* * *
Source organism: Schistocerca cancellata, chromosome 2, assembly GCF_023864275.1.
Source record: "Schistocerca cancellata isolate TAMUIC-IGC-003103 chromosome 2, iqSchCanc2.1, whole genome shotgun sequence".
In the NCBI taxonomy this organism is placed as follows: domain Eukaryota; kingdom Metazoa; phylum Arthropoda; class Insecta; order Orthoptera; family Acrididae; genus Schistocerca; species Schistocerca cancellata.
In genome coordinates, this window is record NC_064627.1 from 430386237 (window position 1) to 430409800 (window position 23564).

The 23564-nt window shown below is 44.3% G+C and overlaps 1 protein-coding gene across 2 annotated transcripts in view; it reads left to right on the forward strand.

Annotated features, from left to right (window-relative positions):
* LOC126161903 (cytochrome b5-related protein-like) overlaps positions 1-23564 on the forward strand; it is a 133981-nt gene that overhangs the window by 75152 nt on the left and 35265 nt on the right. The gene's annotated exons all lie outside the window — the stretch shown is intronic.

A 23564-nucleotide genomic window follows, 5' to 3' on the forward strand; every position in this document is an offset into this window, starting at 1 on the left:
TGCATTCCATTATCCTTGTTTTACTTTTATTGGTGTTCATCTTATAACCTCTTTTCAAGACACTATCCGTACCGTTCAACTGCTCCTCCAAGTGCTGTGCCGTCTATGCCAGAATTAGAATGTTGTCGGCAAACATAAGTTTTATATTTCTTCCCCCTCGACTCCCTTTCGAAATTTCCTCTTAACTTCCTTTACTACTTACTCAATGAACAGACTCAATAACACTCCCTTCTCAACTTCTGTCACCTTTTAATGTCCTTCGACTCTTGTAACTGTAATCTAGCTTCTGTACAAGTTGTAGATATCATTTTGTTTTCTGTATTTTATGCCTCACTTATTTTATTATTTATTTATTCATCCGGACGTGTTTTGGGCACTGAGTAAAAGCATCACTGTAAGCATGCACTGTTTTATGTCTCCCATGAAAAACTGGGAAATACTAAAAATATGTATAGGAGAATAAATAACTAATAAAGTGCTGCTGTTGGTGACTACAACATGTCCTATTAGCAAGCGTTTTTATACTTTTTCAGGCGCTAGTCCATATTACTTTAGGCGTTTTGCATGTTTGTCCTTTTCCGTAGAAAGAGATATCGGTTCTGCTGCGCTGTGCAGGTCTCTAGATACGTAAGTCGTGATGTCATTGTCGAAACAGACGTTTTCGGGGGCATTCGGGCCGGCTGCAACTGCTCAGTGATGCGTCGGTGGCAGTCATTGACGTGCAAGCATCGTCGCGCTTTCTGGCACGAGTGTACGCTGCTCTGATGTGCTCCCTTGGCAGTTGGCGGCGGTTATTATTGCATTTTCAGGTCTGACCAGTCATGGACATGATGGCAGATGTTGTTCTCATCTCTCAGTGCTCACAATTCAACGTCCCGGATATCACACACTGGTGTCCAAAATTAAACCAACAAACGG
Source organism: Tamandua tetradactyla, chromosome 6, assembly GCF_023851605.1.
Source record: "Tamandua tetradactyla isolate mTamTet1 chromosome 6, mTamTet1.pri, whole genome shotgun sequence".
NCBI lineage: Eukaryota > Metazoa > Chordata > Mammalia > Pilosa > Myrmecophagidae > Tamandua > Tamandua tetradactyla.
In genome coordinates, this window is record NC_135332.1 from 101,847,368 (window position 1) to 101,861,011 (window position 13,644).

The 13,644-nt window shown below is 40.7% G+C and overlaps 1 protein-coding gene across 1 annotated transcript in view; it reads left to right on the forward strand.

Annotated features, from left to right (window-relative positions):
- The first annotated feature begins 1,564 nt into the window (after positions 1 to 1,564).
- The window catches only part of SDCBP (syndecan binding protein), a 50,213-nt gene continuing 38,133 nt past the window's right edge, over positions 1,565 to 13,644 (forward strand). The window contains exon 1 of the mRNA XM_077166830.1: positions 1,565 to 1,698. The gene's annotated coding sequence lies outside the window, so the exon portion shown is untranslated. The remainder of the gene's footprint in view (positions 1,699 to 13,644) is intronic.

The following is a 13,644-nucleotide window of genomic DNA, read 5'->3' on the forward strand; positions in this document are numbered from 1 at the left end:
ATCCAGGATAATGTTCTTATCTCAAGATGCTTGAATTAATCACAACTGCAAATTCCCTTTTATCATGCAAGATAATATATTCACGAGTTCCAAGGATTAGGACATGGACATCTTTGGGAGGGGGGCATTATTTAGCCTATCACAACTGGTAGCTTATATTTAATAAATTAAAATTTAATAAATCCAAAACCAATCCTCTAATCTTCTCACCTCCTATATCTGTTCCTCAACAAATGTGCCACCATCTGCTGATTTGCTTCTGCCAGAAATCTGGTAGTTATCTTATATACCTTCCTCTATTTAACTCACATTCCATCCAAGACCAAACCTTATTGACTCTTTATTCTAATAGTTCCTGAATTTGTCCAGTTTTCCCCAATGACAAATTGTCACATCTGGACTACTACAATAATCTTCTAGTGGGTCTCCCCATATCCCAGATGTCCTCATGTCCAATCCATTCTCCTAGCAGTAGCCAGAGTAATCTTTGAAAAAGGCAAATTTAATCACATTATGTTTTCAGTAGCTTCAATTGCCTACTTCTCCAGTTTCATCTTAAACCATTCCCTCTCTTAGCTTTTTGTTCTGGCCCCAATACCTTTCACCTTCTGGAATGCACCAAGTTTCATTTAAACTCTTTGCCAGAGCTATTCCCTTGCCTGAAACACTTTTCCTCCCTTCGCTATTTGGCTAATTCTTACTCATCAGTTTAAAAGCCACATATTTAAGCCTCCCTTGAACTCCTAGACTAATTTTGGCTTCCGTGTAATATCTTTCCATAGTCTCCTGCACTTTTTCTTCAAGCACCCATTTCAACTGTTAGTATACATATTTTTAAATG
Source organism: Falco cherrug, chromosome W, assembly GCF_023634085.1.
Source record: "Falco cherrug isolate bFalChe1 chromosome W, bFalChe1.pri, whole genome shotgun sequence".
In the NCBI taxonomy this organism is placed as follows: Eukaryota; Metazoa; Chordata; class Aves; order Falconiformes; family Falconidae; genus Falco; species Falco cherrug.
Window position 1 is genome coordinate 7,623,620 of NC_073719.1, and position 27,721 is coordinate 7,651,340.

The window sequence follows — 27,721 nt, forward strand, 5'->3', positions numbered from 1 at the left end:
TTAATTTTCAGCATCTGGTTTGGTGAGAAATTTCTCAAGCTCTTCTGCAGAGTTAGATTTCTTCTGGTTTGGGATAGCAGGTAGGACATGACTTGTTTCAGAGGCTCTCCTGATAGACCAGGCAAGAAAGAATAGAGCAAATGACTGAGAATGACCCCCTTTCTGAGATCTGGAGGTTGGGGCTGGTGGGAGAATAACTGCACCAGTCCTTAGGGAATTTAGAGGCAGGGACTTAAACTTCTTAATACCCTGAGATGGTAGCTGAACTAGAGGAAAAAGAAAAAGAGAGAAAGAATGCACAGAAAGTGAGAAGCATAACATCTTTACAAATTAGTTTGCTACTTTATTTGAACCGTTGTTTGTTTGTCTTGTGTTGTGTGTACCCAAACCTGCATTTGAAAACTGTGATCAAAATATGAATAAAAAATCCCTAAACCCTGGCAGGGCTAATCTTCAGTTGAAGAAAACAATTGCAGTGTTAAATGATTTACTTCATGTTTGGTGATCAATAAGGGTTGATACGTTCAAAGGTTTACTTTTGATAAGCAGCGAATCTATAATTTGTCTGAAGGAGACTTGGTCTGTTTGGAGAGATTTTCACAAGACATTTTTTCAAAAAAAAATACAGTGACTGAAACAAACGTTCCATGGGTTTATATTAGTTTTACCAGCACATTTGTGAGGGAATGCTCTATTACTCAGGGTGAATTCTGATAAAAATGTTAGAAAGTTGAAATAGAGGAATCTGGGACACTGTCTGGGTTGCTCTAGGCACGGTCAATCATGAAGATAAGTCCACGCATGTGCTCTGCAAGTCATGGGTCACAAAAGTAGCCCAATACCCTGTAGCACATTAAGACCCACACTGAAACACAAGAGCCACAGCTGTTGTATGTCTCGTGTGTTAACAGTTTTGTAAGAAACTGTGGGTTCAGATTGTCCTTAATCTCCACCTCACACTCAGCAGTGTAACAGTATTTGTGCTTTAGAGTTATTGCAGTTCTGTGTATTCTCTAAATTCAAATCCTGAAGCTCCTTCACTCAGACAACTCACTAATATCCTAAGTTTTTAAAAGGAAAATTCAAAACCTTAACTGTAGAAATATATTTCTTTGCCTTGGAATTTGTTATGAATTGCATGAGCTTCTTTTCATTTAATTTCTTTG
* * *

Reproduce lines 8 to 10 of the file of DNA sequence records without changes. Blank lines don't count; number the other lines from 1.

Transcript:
A 23564-nucleotide genomic window follows, 5' to 3' on the forward strand; every position in this document is an offset into this window, starting at 1 on the left:
TGCATTCCATTATCCTTGTTTTACTTTTATTGGTGTTCATCTTATAACCTCTTTTCAAGACACTATCCGTACCGTTCAACTGCTCCTCCAAGTGCTGTGCCGTCTATGCCAGAATTAGAATGTTGTCGGCAAACATAAGTTTTATATTTCTTCCCCCTCGACTCCCTTTCGAAATTTCCTCTTAACTTCCTTTACTACTTACTCAATGAACAGACTCAATAACACTCCCTTCTCAACTTCTGTCACCTTTTAATGTCCTTCGACTCTTGTAACTGTAATCTAGCTTCTGTACAAGTTGTAGATATCATTTTGTTTTCTGTATTTTATGCCTCACTTATTTTATTATTTATTTATTCATCCGGACGTGTTTTGGGCACTGAGTAAAAGCATCACTGTAAGCATGCACTGTTTTATGTCTCCCATGAAAAACTGGGAAATACTAAAAATATGTATAGGAGAATAAATAACTAATAAAGTGCTGCTGTTGGTGACTACAACATGTCCTATTAGCAAGCGTTTTTATACTTTTTCAGGCGCTAGTCCATATTACTTTAGGCGTTTTGCATGTTTGTCCTTTTCCGTAGAAAGAGATATCGGTTCTGCTGCGCTGTGCAGGTCTCTAGATACGTAAGTCGTGATGTCATTGTCGAAACAGACGTTTTCGGGGGCATTCGGGCCGGCTGCAACTGCTCAGTGATGCGTCGGTGGCAGTCATTGACGTGCAAGCATCGTCGCGCTTTCTGGCACGAGTGTACGCTGCTCTGATGTGCTCCCTTGGCAGTTGGCGGCGGTTATTATTGCATTTTCAGGTCTGACCAGTCATGGACATGATGGCAGATGTTGTTCTCATCTCTCAGTGCTCACAATTCAACGTCCCGGATATCACACACTGGTGTCCAAAATTAAACCAACAAACGG
Source organism: Tamandua tetradactyla, chromosome 6, assembly GCF_023851605.1.